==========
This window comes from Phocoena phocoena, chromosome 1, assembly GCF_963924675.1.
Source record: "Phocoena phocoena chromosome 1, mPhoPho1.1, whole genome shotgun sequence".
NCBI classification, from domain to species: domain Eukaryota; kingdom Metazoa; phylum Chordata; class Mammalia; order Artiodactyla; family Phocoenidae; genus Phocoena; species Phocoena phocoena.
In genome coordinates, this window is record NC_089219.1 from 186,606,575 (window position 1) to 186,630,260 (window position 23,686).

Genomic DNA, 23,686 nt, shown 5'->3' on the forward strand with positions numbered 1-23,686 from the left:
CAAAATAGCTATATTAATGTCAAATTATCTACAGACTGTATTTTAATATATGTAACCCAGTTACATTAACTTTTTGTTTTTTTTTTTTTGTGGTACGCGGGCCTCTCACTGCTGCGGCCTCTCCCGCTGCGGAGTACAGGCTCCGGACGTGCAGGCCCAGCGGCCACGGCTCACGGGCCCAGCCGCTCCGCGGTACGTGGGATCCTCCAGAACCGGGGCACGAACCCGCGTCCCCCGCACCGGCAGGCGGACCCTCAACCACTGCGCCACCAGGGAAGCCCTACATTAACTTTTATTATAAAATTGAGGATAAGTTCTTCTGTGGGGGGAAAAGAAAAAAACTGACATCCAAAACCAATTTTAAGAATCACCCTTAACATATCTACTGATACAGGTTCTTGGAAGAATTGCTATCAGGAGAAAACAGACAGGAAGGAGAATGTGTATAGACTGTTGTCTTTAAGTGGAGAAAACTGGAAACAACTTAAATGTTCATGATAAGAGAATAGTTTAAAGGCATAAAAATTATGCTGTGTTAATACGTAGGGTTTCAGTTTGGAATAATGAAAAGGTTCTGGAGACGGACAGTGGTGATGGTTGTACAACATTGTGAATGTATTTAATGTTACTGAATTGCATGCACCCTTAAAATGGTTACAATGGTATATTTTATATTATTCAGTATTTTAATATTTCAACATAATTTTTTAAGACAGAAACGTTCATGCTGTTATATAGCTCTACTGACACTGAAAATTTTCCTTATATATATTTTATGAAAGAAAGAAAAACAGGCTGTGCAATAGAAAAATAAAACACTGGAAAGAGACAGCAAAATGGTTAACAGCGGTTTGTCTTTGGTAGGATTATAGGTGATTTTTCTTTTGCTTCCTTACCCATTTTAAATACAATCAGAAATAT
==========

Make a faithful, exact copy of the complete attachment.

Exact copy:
This window comes from Phocoena phocoena, chromosome 1, assembly GCF_963924675.1.
Source record: "Phocoena phocoena chromosome 1, mPhoPho1.1, whole genome shotgun sequence".
NCBI classification, from domain to species: domain Eukaryota; kingdom Metazoa; phylum Chordata; class Mammalia; order Artiodactyla; family Phocoenidae; genus Phocoena; species Phocoena phocoena.
In genome coordinates, this window is record NC_089219.1 from 186,606,575 (window position 1) to 186,630,260 (window position 23,686).

Genomic DNA, 23,686 nt, shown 5'->3' on the forward strand with positions numbered 1-23,686 from the left:
CAAAATAGCTATATTAATGTCAAATTATCTACAGACTGTATTTTAATATATGTAACCCAGTTACATTAACTTTTTGTTTTTTTTTTTTTGTGGTACGCGGGCCTCTCACTGCTGCGGCCTCTCCCGCTGCGGAGTACAGGCTCCGGACGTGCAGGCCCAGCGGCCACGGCTCACGGGCCCAGCCGCTCCGCGGTACGTGGGATCCTCCAGAACCGGGGCACGAACCCGCGTCCCCCGCACCGGCAGGCGGACCCTCAACCACTGCGCCACCAGGGAAGCCCTACATTAACTTTTATTATAAAATTGAGGATAAGTTCTTCTGTGGGGGGAAAAGAAAAAAACTGACATCCAAAACCAATTTTAAGAATCACCCTTAACATATCTACTGATACAGGTTCTTGGAAGAATTGCTATCAGGAGAAAACAGACAGGAAGGAGAATGTGTATAGACTGTTGTCTTTAAGTGGAGAAAACTGGAAACAACTTAAATGTTCATGATAAGAGAATAGTTTAAAGGCATAAAAATTATGCTGTGTTAATACGTAGGGTTTCAGTTTGGAATAATGAAAAGGTTCTGGAGACGGACAGTGGTGATGGTTGTACAACATTGTGAATGTATTTAATGTTACTGAATTGCATGCACCCTTAAAATGGTTACAATGGTATATTTTATATTATTCAGTATTTTAATATTTCAACATAATTTTTTAAGACAGAAACGTTCATGCTGTTATATAGCTCTACTGACACTGAAAATTTTCCTTATATATATTTTATGAAAGAAAGAAAAACAGGCTGTGCAATAGAAAAATAAAACACTGGAAAGAGACAGCAAAATGGTTAACAGCGGTTTGTCTTTGGTAGGATTATAGGTGATTTTTCTTTTGCTTCCTTACCCATTTTAAATACAATCAGAAATAT